“Constellations” Opens on Broadway

Jake Gyllenhaal Reunites With Playwright Nick Payne

constellations-large-643x441On December 16, 2014, Constellations began previews at the Samuel J. Friedman Theatre, the Broadway venue for Manhattan Theatre Club. The play opened on January 13, 2015 to unanimously positive reviews. The play is a two-hander starring Academy Award nominee Jake Gyllenhaal (Donnie Darko, Brokeback Mountatin) and Golden Globe winner Ruth Wilson (The Affair). This production reunited Gyllenhaal with the playwright Nick Payne as well as the director Michael Longhurst, who all worked together on a Roundabout Theater Company Off-Broadway production of Payne’s play If There Is I Haven’t Found It Yet in 2012. Both Payne and Longhurst are British theatre artists of great acclaim; Payne’s accolades include raves for Wanderlust and the Evening Standard Best Play Award for Constellations, and Longhurst has received great acclaim for his direction of works including Bad Jews, The World of Extreme Happiness, and Stovepipe.

The Critics Agree: This Show Is Phenomenalconstellations

Ben Brantley in The New York Times called Constellations “gorgeous” and the “most sophisticated” date play ever to be seen on Broadway. He commended the play for making physics seem sexy, and congratulated the production on inflating to fit the scale of Broadway beautifully. Adam Feldman in Time Out New York likewise loved the play, calling it “convincing,” lauding Gyllenhaal and Wilson for being “multiversatile,” and deeming Payne’s play smart without being dry. Marilyn Stasio in Variety found the play “dreamy” and “graceful,” comparing it to If/Then as another “Sliding Doors” style drama but deeming it much more successful at the approach. David Rooney in The Hollywood Reporter found the play “rich” and “emotionally direct,” distinguishing him from other British playwrights and deeming him a level above. In addition, Roberth Kahn from NBC New York praises the play as a solid entry into the canon of “multiverse” plays. Finally, Matt Windman from AM New York was more on the fence, but he entered the play skeptically unsure of why Gyllenhaal had such a thing for British playwright Nick Payne.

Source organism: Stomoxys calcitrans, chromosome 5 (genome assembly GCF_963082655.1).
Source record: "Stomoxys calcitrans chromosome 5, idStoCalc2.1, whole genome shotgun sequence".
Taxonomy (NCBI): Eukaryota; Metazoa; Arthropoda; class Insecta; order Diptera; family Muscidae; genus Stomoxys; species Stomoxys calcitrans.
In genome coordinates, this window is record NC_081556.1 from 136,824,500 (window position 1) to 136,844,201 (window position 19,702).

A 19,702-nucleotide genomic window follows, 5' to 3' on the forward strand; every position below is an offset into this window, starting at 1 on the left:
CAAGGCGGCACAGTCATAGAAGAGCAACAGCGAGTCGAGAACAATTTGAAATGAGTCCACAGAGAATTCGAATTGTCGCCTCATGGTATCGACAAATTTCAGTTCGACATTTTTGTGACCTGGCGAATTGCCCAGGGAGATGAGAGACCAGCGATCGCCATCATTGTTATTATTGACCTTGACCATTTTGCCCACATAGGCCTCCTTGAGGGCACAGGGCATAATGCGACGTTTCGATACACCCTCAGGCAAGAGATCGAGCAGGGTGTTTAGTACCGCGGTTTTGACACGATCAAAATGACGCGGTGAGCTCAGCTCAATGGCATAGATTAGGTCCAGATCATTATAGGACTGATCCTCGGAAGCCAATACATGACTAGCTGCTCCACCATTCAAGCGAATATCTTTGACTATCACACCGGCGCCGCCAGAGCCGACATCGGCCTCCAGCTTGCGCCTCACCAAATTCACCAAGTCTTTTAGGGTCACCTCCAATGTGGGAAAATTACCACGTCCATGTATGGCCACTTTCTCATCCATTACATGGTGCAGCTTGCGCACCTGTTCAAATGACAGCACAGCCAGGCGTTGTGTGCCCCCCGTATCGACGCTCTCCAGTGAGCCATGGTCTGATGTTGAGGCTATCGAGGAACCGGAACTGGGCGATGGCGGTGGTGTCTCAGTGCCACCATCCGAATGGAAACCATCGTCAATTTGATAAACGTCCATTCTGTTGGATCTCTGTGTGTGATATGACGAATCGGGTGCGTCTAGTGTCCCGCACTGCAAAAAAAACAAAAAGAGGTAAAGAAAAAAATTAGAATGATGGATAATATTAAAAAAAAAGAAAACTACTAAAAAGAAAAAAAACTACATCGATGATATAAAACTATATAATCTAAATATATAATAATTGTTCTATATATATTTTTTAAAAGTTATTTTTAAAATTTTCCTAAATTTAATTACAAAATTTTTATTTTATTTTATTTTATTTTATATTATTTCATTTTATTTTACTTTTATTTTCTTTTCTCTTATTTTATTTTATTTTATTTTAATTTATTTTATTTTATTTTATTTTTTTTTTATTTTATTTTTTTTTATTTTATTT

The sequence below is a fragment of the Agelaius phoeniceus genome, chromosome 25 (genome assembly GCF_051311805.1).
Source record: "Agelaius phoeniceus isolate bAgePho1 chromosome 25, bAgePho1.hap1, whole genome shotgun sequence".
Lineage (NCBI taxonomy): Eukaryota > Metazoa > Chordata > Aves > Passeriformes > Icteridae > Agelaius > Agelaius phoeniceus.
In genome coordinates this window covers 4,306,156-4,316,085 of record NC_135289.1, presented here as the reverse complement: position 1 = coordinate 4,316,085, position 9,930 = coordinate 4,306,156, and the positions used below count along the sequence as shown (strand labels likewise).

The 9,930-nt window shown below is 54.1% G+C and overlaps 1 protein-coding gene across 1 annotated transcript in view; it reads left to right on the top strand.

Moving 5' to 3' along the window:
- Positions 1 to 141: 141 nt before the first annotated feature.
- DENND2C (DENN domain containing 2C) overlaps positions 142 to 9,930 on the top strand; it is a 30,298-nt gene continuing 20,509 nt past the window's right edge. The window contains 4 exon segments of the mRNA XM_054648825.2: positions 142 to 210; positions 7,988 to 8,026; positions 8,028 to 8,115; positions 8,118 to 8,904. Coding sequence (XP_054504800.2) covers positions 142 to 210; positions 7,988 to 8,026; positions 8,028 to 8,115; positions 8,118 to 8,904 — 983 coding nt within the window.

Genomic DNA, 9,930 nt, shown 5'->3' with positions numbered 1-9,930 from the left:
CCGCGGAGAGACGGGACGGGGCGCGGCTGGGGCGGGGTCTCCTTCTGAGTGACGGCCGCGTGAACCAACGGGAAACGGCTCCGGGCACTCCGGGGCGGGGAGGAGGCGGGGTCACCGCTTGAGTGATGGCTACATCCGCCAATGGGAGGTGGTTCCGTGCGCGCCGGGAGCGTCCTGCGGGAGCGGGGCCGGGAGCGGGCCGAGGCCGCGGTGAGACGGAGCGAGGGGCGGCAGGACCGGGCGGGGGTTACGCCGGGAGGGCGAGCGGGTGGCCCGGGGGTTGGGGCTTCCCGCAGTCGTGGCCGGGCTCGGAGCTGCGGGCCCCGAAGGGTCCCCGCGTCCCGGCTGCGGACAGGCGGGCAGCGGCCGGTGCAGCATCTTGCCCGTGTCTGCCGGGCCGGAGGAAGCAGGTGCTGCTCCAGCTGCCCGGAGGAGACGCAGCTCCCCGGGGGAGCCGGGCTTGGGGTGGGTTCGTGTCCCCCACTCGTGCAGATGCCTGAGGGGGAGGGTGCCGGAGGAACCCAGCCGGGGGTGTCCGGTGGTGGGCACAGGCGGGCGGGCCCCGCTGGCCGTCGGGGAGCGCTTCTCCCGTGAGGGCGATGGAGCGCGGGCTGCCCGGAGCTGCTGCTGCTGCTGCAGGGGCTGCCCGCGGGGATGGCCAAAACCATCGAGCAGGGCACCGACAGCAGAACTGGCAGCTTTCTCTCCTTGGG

Will The Numbers Match the Buzz?

In the reported box office figures thus far, Constellations is off to a moderate start. Still, it should be noted that these weeks of figures do not yet take into account the effect of the post-opening reviews, as the last reported week ended on January 11, 2015, two days before Constellations’ opening night. In the week, the show brought in $336,203 over 7 performances, which represents 56.66% of the gross potential. In the week prior ending in January 4, 2015, the show brought in $478,445, representing 70.39% of the gross potential, which was the highest percentage yet. It is to be expected that these unanimously positive reviews will have some impact, even if moderate, on ticketbuyers. It has been noted before that positive reviews British plays tend to have a greater impact than their American counterparts even when comparably reviewed, perhaps as theatregoers are awaiting the American press’ response before deeming the ticket worth buying, or perhaps just because they hadn’t even heard of the play before it hits the papers.

“The Country House” Closes on Broadway

A Limited, but Extended, Run

country houseOn September 9, 2014, The Country House began previews at the Manhattan Theatre Club’s Broadway venue, the Samuel J. Friedman Theatre. The show had its official opening on October 2, 2014. Yesterday, November 23, 2014, the show played its final performance of the run. Though the show opened to mixed reviews and consistently brought in less than remarkable results at the box office, it extended from its originally announced closing date of November 9, 2014. If this were a normal commercial Broadway production mounted by independent commercial producers, then the show would have been likely to close early, rather than to extend. However, as MTC has a unique advantage by being a not-for-profit theatre institution with the capacity to produce on Broadway, it is able to rely on its endowment as well as its base of subscribers to sell a certain number of tickets, as well as to float through financial losses. The only other organization that rivals MTC in this advantage is the Roundabout Theatre Company, which has three venues on Broadway: the American Airlines Theatre, Studio 54, and the Stephen Sondheim Theatre.